Image provided by: University of Nebraska-Lincoln Libraries, Lincoln, NE
About The commoner. (Lincoln, Neb.) 1901-1923 | View Entire Issue (Nov. 8, 1901)
force depend, in a measure, upon the character of
the people, because this is a republican form of
government in which inferior citizenship must ro
Bult in inferior statesmanship, because in this gov
ernment the Integrity, or tho lack of it, the wis
dom, or the absence of it, tho patriotism, or the
want of it, on tho part of tho masses of the people,
must in time find reflection in the conduct of tho
people's representatives therefore it is of the
highest importance that in order, to make a city
or country great under a republican form of gov
ernment the citizens miiBt be great.
They must be great, not in the news columns
of tho press j great, not in their own conceit; great,
not merely In acquiring Wealth or reaching places
of distinction and- renown, but great in their
own hearts, in their own conscience, in the con
templation of their duty as citizens and In their
duty to God.
It is not possible, realizing human frailty, that
any effort to bring all men and women to this
exalted point shall be successful; it is possible,
however, that through the processes of education,
through the influence of constant agitation and re
peated appeals to the masses it is possible
through these influences that all whom God has
endowed with intelligence shall exert their best
efforts to stand for tho right as they see the
right; and, finally, as a natural result, it is possi
ble that a great majority of citizens shall become,
in this light, really great.
Has the Tribune Deserted?
The Chicago Tribune has had great sport with
blmetallists, and has been an ardent supporter of
the single gold standard. In its issue of October
25, the Tribune, commenting upon an address de
livered by Mr. Eckles, former comptroller of the
treasury, says that American bankers are "not
"Boiictyious for a Bank of tho United States, unless
they can have an interest in it. Nor are they so
much worked up over the evils of the sub-treasury
system as some of them seem to be."
"Net one of tthem," says the Tribune, "can
talk on that subject without coming quickly to
their heart's desire, tho retirement of tho legal
tenders and silver money, and the substitution of
hank notes based on commercial assets the prop-'
erty of the depositors. If they are authorized to
make a currency for the people, they will not care
where the funds of the government are deposited."
Then the Tribune warns the people that "as a
nrst step towards this goal" the bankers urge the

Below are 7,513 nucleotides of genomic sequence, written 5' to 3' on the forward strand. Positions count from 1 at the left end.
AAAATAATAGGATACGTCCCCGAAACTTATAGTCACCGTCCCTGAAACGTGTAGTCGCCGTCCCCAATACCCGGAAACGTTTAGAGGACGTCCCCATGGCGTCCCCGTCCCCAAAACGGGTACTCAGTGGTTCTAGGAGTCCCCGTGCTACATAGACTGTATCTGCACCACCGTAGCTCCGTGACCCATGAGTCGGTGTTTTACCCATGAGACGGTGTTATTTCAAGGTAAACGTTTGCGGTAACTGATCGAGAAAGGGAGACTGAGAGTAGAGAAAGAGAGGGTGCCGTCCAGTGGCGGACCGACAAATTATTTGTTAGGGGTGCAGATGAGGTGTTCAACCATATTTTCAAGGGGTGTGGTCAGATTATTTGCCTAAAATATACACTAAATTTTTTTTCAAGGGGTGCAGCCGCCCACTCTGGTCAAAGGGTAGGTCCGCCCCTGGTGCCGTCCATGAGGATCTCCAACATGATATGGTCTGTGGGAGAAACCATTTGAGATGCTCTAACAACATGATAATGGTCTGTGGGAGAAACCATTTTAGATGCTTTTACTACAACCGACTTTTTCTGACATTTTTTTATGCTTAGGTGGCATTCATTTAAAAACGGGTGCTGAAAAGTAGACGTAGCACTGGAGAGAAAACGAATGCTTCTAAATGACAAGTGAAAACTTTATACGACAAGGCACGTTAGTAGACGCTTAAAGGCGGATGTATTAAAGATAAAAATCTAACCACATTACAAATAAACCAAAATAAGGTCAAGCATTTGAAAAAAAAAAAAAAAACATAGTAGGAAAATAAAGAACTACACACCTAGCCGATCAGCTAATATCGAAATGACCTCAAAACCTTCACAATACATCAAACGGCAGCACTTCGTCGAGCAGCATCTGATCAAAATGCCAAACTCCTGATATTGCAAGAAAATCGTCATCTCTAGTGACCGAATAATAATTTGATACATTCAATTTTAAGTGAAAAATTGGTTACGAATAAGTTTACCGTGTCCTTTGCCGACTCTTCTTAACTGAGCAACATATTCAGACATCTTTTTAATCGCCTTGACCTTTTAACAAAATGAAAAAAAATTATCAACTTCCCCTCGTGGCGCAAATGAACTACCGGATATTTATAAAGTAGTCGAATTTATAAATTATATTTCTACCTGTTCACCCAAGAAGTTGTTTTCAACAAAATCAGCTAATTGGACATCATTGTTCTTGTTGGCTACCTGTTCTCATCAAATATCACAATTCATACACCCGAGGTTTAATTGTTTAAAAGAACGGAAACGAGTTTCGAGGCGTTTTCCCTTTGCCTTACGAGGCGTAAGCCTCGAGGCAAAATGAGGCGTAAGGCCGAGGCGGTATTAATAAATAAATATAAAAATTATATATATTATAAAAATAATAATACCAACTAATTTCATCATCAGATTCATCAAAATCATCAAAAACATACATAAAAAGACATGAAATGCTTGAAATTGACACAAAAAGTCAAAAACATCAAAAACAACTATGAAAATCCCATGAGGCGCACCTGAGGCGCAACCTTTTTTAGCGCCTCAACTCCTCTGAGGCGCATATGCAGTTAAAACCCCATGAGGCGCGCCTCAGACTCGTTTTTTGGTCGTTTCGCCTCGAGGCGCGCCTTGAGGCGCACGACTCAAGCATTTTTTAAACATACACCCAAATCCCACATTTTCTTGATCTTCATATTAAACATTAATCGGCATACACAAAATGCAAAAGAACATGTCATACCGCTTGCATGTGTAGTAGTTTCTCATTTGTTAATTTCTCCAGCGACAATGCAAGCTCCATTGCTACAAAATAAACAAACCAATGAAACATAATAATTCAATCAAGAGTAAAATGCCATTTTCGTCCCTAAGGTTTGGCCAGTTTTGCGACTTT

retirement of the legal tenders.
The Tribune appears to have suddenly dis
covered something, and it serves notice upon all
whom it may concern that the voters who are not
bankers will not submit to greenback retirement.
The Tribune's article is so Instructive that it will
be well to malte extended quotations from it.
The Tribune says:
The extent to which men can be blinded
by self-interest is illustrated by the utter In
ability of bankers even of those who .hold
high official positions and should be more
familiar with public sentiment to see that
the people have made up their minds that the
legal tenders shall he let alone.
There is a popular conviction, which no
" arguments of asset currency advocates can
shake, that the greenbacks are as safe as gold.
There are $346,000,000 of them, with a gold re
servo of $150,000,000 and the pledge of a gov
ernment, which has never been false, to its .
pledges, behind them. The people would re
tain unshaken confidence in the greenbacks
if three times as many were issued, provided
they were as well secured as are those now in
The people have full faith in the $350,000,
000 of national bank notes now outstanding.
They are secured by government bonds. But
if tho national debt shall be extinguished and
no bond basis remain for bank notes, then
tho banks will have to cease Issuing notes.
The people so will it. They would have more
commence In one thousand millions of green
backs based on the unfluctuating value of gold
in the treasury than in $350,000,000 of bank
notes based on the fluctuating values of bank -assets.
These assets are made up in part of
securities of industrials which are above par
one day and near zero tho next day.
Tho bankers lay before the public their
plans for a reserve to secure the redemption
of their asset currency. They speak of a tax
to lessen its volume when excessive. Tho
public might have more confidence in these
checks and brakes if the only men who insist
on their efficacy were not the only ones who
would profit by an asset currency. These men
aro much controlled by self-interest, and hence
as little to be trusted as was the spider when
it said so sweotly to the fly, "Will you come
into my chamber?"
The motives of the asset currency men
are so transparent that their snares cannot
catch the people. The latter can perceive
through all this mist of words about the pre
cautions with which the asset currency scheme
is to be hedged In, and the assurance of the
"solvency and conservative management of
all banks Issuing the asset currency," the por
tentous apparition of the asset currency of
other years. They can see the return of the
"red dogs" and "yellow pups" and the other
asset currency beasts that tormented their
Big bankers and little bankers, bankers
in office and out of office, may argue and plead
for authority to make the currency for this
republic. They never can get it. They talk
of "educating the people." The people have
had their education. It has taught them that
asset currency is unsafe and federal currency
safe. On that knowledge they will rest.
Does this not sound strange coming from a
single gold standard organ? Did they not tell us
in 1896 and in 1900 that the hankers knew what
was best for the people in the way of financial leg
islation? Are not the hankers interested solely
in "honest money?" Are they not anxious to main